The Amazing Tour

The annual Tour de France is by far the most popular and probably the most arduous bicycle race in the world. It usually takes place in the middle of the European summer. This year the 103rd Tour started on Saturday 02-Jul-2016 in the shadows of Mont St Michel in the western Department of Normandy, along whose beaches the Allied forces had landed in Jun 1945 to liberate France from Nazi grips.

By the time the Tour ended on 24-Jul-2016, the intrepid participants had cycled over a distance of 3,529 kms. With just two rest days, the race comprised 21 stages that covered 9 mountainous terrain including the notorious Mont Ventoux in stage 14. However because of extremely high winds, the riders did not cycle all the way to the peak this time round as it was impossible to do so given the violent gusts.

Apart from the two time trials of 17 km and 37 km, the stages ranged between 113 km and 237 km, all to be run in competitive conditions come rain or shine. The climax eventually came on 24-Jul-2016 in the glorious Champs-Elysees with thousands of spectators lining the boulevards and cheering on the finishers, as many thousands had done all along the routes of the Tour.

Teams

For the uninitiated, every rider must be member of a team. The rules allow for a maximum of 9 riders per team, which usually has a leader whom the other 8 members must protect and help to win even at the sacrifice of their own personal ambitions. This year a total of 22 teams entered the Tour with 198 riders. They came from 35 different countries that included France, UK, Spain, Italy, Columbia, Germany and Holland — mostly from the Northern hemisphere. The South African Louis Meinties (Team Lampre-Merida) was the only rider to represent the South.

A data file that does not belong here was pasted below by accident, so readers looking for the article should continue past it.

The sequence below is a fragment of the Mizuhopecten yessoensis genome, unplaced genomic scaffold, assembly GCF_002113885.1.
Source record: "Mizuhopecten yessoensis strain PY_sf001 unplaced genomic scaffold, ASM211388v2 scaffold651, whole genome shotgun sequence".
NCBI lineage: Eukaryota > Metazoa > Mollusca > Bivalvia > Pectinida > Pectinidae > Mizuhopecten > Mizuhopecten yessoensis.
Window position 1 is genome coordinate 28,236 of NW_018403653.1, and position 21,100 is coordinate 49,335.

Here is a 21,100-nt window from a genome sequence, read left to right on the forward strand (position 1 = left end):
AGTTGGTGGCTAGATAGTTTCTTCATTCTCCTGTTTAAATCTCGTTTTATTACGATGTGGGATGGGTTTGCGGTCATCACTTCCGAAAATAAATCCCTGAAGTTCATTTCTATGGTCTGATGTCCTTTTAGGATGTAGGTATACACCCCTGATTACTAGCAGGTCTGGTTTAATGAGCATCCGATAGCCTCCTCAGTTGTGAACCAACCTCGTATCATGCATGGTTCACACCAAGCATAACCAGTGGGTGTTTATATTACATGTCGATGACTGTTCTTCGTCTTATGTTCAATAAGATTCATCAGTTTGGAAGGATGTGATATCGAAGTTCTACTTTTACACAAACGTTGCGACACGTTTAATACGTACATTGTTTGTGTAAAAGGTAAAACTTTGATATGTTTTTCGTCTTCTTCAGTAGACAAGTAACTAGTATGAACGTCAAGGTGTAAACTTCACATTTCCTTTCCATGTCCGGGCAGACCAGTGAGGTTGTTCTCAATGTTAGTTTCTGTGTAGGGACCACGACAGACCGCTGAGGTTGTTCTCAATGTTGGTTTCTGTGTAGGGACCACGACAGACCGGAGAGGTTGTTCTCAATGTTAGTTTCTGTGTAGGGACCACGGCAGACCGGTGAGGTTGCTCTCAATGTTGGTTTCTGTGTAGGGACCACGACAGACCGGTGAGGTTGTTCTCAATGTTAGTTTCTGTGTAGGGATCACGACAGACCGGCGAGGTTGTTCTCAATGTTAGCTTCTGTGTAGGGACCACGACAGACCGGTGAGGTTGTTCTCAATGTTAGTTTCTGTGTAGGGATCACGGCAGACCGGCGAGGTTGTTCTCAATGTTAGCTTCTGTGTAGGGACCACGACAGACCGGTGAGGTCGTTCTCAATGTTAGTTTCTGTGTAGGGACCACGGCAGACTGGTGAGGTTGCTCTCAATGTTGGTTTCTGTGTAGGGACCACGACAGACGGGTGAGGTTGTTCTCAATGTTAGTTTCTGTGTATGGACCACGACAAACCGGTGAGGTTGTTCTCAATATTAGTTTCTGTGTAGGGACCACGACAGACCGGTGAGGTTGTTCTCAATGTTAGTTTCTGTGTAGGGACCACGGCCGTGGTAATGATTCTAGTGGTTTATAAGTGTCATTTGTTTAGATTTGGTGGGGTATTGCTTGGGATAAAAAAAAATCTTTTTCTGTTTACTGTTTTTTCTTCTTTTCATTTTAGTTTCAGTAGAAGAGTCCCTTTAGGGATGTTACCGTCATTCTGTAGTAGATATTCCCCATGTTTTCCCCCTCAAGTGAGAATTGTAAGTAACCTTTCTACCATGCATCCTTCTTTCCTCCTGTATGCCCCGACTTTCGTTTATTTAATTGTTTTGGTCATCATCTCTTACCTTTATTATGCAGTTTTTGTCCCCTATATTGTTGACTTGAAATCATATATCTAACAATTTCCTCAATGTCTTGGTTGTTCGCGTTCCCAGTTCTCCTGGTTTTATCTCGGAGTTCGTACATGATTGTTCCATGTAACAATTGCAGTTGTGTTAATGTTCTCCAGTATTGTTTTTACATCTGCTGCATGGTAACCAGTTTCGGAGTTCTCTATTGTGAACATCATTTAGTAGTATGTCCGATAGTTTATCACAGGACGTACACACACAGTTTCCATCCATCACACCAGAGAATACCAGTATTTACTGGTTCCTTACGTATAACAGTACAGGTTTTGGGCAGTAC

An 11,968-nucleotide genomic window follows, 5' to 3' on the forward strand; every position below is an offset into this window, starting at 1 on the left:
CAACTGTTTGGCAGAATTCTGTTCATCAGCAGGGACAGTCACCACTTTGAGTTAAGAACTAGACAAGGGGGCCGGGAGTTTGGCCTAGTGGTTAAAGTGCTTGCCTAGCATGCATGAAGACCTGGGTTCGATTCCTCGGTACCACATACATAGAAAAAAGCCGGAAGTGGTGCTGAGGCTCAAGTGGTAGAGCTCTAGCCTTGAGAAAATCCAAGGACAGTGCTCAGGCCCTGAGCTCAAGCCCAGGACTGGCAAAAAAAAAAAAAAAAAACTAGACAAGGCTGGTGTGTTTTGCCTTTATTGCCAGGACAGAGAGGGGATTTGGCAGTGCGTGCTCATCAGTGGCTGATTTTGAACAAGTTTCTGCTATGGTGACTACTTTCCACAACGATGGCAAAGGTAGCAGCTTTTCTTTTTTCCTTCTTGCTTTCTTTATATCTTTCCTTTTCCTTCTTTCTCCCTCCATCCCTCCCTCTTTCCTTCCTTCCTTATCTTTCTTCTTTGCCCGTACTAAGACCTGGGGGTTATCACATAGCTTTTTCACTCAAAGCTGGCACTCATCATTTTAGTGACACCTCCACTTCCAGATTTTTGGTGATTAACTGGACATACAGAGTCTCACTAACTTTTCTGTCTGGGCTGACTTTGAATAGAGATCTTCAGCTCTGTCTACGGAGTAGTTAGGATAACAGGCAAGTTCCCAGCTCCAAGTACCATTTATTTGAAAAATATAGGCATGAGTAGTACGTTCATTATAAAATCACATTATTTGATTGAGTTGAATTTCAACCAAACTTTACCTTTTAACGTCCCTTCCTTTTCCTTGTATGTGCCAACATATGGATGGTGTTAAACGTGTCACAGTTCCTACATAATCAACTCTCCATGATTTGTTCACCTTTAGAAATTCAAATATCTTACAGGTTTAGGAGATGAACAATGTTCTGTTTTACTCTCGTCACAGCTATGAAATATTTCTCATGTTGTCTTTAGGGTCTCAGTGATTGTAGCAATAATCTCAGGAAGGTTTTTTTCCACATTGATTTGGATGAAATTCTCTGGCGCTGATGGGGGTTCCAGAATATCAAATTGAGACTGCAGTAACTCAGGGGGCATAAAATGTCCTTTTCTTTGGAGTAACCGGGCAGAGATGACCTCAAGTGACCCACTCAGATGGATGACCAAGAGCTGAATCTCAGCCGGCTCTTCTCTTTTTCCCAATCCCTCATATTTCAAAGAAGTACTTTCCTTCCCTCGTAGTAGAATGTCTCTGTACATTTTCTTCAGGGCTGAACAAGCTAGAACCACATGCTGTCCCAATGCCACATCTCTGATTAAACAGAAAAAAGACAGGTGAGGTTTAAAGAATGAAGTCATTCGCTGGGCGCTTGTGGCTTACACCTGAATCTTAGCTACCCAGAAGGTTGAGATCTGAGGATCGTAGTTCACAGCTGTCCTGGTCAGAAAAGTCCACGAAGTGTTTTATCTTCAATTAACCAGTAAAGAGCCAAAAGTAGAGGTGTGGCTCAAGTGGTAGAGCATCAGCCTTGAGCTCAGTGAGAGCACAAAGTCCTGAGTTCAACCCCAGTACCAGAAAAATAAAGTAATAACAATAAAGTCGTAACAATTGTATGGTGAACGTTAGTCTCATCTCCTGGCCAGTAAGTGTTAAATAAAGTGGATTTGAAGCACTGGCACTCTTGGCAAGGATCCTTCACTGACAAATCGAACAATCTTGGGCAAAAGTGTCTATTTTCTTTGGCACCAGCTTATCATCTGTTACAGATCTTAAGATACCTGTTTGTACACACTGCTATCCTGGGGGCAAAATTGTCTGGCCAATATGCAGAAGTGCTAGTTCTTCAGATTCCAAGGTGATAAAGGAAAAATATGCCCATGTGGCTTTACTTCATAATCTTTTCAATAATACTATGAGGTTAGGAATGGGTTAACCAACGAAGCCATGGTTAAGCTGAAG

It is probably not always appreciated how dangerous competitive cycling can be specially in the fast mountain descents. The last cyclist to die during the Tour was the Italian Olympic Gold winner Fabio Castelli who crashed at 88 km/h while descending the Col de Portet d’Aspet in 1995. Worldwide in the last six years alone, a total of 12 cyclists have died during practice sessions or in competitions. By the time the Tour ended in Paris this year, 24 riders had withdrawn mostly due to injury.

Champion

It seems bookies rarely get it wrong. They had placed the British Christopher Froome (Team Sky) — who won the Tour last year and also in 2013 — at 8/11 on favourite. But hot on his wheels were the Columbian Nairo Quintana (Movistar) who had been 2nd to him both in 2013 and 2015 and the 2007 Tour winner Alberto Contador (Tinkoff) from Spain, among others. However due to injuries sustained in the earlier stages of the race, Contador was forced to abandon during the 9th stage in total disgust.

Contador thus out of the way, Froome’s chances of winning were further enhanced. A strong tactical rider, he employed his abilities and the help of his team members to keep advancing the opposition by seconds, then by minutes. By the 20th stage he had gained 4+ minutes over his nearest rival, and was well into the yellow jersey which is only worn by the overall leader.

Now tradition has it that the yellow jersey is never attacked in the final stage. So it was a very serene, smiling Froome who started out on the 21st stage with one arm linked with his team mates. All slowly riding the first kilometres side by side whilst sipping Champagne with their free hand.

Incidents

As can be expected there were many incidents on the Tour; far too many to recount really. But a remarkable almost burlesque turn happened on Mont Ventoux which deserves a mention.